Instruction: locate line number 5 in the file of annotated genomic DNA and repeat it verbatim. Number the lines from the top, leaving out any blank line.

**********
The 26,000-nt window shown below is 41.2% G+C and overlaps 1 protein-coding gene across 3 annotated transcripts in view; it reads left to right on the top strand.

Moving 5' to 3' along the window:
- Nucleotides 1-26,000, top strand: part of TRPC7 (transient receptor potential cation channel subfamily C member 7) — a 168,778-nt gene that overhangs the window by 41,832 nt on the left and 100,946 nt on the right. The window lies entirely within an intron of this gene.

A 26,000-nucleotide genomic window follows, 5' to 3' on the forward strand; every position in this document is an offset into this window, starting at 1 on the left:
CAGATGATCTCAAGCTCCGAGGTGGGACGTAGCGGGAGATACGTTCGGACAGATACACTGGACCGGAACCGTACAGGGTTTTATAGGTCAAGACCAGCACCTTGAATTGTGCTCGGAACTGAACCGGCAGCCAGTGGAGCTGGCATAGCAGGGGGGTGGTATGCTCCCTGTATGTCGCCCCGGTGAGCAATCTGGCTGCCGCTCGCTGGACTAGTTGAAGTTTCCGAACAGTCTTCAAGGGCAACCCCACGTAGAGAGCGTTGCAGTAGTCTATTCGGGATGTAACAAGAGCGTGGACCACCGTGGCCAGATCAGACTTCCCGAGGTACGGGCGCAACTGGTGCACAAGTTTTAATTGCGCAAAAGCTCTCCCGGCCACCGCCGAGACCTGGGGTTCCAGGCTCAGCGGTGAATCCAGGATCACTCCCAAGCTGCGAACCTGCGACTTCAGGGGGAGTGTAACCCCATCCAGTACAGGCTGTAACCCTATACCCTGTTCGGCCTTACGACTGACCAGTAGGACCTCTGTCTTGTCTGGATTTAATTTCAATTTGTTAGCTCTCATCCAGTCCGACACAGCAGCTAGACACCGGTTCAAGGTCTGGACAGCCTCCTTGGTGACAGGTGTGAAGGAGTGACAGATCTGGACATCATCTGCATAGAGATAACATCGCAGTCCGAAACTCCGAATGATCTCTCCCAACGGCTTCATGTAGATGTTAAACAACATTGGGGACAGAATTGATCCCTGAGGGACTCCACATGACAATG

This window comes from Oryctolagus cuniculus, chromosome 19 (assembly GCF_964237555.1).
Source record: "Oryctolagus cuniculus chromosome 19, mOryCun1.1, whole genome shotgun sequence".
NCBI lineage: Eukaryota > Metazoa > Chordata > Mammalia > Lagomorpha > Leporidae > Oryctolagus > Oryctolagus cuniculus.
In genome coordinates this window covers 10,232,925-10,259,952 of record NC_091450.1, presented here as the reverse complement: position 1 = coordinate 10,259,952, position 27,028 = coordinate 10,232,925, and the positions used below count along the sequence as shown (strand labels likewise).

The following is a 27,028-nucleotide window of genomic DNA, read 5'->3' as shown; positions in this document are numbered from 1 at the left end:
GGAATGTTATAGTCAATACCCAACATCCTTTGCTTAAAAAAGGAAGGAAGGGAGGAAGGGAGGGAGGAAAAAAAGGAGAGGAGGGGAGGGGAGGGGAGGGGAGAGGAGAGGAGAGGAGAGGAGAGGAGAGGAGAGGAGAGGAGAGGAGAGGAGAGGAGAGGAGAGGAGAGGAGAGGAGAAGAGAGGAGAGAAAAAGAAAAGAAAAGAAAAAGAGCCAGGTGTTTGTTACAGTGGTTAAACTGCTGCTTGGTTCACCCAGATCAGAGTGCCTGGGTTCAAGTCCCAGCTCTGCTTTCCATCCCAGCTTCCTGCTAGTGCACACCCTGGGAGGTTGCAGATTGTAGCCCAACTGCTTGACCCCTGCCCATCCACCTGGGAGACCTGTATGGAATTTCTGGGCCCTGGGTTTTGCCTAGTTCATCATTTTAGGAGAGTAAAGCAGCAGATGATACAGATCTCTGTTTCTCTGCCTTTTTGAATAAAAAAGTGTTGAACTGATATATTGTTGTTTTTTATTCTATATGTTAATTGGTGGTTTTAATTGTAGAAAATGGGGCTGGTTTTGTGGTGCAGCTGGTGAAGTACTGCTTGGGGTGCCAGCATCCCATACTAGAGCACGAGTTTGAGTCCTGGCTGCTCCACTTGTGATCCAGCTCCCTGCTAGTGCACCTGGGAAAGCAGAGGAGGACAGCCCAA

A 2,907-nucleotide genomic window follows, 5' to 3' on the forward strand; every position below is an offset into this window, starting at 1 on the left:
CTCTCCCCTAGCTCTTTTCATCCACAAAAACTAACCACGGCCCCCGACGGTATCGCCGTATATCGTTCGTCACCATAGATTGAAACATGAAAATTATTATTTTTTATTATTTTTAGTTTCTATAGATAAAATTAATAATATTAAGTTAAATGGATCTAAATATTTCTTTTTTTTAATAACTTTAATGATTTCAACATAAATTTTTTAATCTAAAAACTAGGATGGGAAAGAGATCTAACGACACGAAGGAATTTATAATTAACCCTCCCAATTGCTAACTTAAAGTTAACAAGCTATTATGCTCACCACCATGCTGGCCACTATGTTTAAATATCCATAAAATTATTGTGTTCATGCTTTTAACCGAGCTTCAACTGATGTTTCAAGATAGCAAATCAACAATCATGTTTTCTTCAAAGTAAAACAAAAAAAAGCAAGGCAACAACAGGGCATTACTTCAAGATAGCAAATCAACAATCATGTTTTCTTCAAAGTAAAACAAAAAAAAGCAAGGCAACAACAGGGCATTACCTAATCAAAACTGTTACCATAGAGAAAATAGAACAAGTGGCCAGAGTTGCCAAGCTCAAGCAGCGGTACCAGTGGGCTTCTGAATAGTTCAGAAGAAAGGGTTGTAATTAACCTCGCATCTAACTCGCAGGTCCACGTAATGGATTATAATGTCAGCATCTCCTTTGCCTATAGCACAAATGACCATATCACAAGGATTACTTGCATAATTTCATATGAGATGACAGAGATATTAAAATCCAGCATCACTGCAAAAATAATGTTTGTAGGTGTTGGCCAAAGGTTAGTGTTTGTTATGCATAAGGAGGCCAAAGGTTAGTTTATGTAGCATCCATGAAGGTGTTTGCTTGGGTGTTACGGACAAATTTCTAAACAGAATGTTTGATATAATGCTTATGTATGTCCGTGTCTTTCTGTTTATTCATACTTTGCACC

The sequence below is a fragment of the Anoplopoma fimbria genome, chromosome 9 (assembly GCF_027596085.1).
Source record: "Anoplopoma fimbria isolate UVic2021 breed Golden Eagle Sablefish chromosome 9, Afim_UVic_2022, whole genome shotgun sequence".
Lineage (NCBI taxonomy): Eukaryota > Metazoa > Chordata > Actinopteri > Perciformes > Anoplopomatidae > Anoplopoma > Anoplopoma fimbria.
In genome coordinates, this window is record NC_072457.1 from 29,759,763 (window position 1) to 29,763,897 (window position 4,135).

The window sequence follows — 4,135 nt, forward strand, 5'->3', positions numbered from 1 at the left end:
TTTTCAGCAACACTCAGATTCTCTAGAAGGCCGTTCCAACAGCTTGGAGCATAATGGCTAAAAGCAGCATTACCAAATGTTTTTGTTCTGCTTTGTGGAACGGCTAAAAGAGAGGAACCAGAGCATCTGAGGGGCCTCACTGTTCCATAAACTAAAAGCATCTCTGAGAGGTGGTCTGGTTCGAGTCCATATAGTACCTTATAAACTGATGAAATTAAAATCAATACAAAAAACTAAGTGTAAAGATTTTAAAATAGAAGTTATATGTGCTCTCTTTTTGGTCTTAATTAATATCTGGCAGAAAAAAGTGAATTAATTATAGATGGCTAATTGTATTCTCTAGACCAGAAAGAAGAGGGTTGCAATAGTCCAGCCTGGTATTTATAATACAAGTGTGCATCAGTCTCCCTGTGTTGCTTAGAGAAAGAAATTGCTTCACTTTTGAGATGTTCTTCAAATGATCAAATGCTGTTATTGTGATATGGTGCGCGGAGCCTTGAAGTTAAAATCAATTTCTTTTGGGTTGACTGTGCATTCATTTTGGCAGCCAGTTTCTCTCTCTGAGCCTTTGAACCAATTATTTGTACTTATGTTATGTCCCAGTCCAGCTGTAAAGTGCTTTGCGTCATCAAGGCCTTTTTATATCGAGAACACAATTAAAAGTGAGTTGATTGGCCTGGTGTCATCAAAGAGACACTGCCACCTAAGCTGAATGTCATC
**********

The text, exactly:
CAGATGATCTCAAGCTCCGAGGTGGGACGTAGCGGGAGATACGTTCGGACAGATACACTGGACCGGAACCGTACAGGGTTTTATAGGTCAAGACCAGCACCTTGAATTGTGCTCGGAACTGAACCGGCAGCCAGTGGAGCTGGCATAGCAGGGGGGTGGTATGCTCCCTGTATGTCGCCCCGGTGAGCAATCTGGCTGCCGCTCGCTGGACTAGTTGAAGTTTCCGAACAGTCTTCAAGGGCAACCCCACGTAGAGAGCGTTGCAGTAGTCTATTCGGGATGTAACAAGAGCGTGGACCACCGTGGCCAGATCAGACTTCCCGAGGTACGGGCGCAACTGGTGCACAAGTTTTAATTGCGCAAAAGCTCTCCCGGCCACCGCCGAGACCTGGGGTTCCAGGCTCAGCGGTGAATCCAGGATCACTCCCAAGCTGCGAACCTGCGACTTCAGGGGGAGTGTAACCCCATCCAGTACAGGCTGTAACCCTATACCCTGTTCGGCCTTACGACTGACCAGTAGGACCTCTGTCTTGTCTGGATTTAATTTCAATTTGTTAGCTCTCATCCAGTCCGACACAGCAGCTAGACACCGGTTCAAGGTCTGGACAGCCTCCTTGGTGACAGGTGTGAAGGAGTGACAGATCTGGACATCATCTGCATAGAGATAACATCGCAGTCCGAAACTCCGAATGATCTCTCCCAACGGCTTCATGTAGATGTTAAACAACATTGGGGACAGAATTGATCCCTGAGGGACTCCACATGACAATG